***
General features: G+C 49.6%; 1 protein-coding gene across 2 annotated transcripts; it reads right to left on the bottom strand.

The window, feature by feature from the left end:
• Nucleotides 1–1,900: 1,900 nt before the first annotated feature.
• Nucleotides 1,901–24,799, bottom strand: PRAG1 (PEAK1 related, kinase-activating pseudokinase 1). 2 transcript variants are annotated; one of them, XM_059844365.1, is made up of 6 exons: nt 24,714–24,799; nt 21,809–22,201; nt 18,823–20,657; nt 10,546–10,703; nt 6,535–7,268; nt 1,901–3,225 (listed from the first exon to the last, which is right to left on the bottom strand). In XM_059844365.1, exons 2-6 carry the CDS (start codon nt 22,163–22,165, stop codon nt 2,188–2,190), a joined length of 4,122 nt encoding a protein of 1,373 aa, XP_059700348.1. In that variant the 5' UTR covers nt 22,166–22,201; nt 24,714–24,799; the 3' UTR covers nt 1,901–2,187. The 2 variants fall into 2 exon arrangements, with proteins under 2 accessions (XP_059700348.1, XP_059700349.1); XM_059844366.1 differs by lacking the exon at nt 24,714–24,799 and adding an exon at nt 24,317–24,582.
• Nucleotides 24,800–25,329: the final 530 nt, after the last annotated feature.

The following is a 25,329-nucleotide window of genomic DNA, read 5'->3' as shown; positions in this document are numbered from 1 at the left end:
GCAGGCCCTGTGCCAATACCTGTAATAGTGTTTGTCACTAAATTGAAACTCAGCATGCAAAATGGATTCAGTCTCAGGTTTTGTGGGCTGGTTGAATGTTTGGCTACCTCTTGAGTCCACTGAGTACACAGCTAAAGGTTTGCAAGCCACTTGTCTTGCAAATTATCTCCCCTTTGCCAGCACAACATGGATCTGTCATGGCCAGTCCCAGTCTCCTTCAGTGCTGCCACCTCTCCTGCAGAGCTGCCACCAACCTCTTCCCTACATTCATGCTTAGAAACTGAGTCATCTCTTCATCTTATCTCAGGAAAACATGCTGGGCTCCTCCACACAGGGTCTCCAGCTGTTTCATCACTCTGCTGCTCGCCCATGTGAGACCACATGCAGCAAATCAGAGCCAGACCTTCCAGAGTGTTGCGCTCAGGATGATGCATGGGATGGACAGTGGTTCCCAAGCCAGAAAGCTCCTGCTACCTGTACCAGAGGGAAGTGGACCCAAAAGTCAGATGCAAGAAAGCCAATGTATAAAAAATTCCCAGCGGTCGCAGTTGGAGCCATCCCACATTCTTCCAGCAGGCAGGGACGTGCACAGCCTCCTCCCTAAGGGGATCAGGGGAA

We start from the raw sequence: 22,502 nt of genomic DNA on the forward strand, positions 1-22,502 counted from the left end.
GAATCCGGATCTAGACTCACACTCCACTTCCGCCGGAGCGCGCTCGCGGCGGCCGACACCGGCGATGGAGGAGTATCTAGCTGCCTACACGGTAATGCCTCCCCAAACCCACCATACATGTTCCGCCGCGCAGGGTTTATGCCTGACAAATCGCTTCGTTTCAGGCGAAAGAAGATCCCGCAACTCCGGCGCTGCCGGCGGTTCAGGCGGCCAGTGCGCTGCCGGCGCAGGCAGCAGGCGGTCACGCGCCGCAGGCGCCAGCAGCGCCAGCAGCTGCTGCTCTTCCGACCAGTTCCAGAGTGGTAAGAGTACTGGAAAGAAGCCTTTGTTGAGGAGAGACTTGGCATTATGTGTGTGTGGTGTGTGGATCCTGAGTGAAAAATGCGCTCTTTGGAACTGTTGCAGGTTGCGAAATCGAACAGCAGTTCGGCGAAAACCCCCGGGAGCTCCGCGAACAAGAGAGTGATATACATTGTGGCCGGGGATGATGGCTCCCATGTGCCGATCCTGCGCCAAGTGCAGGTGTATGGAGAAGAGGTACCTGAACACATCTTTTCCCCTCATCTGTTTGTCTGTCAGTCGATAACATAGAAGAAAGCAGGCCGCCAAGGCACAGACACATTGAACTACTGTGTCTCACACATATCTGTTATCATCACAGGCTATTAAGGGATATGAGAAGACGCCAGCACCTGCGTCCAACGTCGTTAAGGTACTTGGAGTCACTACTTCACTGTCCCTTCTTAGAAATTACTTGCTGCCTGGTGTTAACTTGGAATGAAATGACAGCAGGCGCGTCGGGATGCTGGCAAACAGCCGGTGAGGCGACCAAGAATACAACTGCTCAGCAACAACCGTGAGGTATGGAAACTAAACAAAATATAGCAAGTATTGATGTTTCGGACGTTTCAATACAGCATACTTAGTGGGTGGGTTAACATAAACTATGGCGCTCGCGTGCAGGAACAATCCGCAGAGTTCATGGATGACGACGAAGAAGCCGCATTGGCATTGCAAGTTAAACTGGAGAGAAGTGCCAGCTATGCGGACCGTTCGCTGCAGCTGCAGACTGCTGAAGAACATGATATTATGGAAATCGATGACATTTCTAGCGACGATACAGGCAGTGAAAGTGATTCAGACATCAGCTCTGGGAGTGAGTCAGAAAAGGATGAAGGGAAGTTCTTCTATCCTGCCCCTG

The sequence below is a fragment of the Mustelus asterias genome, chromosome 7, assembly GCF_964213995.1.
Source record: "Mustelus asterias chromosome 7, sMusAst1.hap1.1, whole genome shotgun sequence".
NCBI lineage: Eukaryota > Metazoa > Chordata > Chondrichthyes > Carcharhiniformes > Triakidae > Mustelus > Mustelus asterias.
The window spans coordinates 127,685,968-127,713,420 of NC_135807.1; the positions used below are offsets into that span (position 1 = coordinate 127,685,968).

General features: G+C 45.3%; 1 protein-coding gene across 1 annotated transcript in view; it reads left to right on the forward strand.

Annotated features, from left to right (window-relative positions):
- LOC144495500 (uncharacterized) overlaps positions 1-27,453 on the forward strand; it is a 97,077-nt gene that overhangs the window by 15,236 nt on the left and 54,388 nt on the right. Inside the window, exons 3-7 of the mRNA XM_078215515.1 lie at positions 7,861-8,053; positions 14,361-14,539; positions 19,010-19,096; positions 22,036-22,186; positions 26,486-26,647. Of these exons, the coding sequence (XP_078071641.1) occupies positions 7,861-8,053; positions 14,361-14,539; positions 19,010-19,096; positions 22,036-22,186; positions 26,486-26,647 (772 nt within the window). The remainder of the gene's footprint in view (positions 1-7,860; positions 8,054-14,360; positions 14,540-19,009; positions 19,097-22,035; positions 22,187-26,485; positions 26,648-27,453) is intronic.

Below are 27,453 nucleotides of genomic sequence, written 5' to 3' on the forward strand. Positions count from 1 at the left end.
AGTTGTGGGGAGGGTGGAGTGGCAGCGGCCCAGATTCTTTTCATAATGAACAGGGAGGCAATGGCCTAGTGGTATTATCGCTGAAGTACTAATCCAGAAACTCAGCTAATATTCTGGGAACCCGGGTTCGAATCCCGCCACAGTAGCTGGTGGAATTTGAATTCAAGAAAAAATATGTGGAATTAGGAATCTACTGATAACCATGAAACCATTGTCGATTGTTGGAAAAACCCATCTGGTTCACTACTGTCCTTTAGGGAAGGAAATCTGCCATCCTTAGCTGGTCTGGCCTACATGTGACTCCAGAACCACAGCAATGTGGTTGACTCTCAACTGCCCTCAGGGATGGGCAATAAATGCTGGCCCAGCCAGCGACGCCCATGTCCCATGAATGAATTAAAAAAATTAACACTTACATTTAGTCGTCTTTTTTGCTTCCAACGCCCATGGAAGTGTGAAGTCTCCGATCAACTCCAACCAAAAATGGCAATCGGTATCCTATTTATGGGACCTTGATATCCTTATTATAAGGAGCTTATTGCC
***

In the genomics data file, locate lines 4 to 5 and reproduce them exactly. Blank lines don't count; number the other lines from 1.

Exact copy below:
• Nucleotides 1,901–24,799, bottom strand: PRAG1 (PEAK1 related, kinase-activating pseudokinase 1). 2 transcript variants are annotated; one of them, XM_059844365.1, is made up of 6 exons: nt 24,714–24,799; nt 21,809–22,201; nt 18,823–20,657; nt 10,546–10,703; nt 6,535–7,268; nt 1,901–3,225 (listed from the first exon to the last, which is right to left on the bottom strand). In XM_059844365.1, exons 2-6 carry the CDS (start codon nt 22,163–22,165, stop codon nt 2,188–2,190), a joined length of 4,122 nt encoding a protein of 1,373 aa, XP_059700348.1. In that variant the 5' UTR covers nt 22,166–22,201; nt 24,714–24,799; the 3' UTR covers nt 1,901–2,187. The 2 variants fall into 2 exon arrangements, with proteins under 2 accessions (XP_059700348.1, XP_059700349.1); XM_059844366.1 differs by lacking the exon at nt 24,714–24,799 and adding an exon at nt 24,317–24,582.
• Nucleotides 24,800–25,329: the final 530 nt, after the last annotated feature.